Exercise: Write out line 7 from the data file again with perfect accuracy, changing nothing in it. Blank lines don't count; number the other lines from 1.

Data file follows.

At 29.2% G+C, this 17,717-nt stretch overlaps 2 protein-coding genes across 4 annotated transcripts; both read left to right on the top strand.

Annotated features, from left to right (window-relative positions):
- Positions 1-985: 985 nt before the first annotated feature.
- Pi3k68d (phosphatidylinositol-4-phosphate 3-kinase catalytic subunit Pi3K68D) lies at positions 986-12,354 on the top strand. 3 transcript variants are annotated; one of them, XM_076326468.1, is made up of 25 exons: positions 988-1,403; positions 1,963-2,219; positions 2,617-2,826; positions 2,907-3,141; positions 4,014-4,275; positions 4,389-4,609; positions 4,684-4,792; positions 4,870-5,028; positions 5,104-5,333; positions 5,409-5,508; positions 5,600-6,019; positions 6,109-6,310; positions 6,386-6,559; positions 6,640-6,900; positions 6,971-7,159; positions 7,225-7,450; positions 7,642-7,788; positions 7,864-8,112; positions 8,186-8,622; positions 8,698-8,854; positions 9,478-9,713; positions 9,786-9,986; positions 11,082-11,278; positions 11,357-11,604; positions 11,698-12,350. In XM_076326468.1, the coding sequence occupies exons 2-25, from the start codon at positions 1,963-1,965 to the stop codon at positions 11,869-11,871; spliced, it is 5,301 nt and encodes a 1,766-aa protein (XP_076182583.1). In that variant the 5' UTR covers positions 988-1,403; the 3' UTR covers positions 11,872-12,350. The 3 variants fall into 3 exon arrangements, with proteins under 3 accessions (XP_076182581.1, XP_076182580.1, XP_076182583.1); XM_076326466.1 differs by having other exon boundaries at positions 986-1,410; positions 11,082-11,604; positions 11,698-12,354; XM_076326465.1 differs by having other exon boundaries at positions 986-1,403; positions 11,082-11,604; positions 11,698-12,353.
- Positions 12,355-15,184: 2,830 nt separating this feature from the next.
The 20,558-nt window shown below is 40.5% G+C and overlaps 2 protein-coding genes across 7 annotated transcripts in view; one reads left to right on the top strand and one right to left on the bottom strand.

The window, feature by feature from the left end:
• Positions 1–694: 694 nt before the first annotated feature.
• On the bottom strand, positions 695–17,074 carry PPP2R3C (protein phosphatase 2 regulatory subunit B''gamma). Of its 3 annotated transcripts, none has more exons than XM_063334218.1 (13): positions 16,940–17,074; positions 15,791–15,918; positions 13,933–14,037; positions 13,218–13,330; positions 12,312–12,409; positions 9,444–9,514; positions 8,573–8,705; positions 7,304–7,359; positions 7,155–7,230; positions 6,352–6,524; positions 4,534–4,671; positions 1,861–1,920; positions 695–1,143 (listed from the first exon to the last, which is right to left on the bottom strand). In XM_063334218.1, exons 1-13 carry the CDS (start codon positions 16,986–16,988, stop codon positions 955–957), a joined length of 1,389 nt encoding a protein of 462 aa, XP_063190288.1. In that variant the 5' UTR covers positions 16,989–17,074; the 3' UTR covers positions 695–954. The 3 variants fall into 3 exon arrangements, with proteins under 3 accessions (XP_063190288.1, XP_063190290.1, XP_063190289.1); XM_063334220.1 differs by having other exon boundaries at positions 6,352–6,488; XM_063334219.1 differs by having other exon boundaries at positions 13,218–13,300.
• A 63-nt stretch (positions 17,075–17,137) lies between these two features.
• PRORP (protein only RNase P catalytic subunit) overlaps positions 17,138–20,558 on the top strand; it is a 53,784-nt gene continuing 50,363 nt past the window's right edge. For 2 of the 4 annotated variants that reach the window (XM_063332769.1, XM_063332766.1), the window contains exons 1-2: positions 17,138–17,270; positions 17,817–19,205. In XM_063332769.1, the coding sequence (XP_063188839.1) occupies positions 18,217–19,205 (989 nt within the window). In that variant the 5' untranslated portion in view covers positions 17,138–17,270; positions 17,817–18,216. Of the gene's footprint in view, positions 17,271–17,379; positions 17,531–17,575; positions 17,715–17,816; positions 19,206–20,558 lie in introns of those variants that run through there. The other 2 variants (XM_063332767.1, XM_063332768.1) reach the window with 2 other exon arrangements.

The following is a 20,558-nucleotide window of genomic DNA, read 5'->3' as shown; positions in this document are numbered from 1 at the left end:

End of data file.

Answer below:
The window, feature by feature from the left end: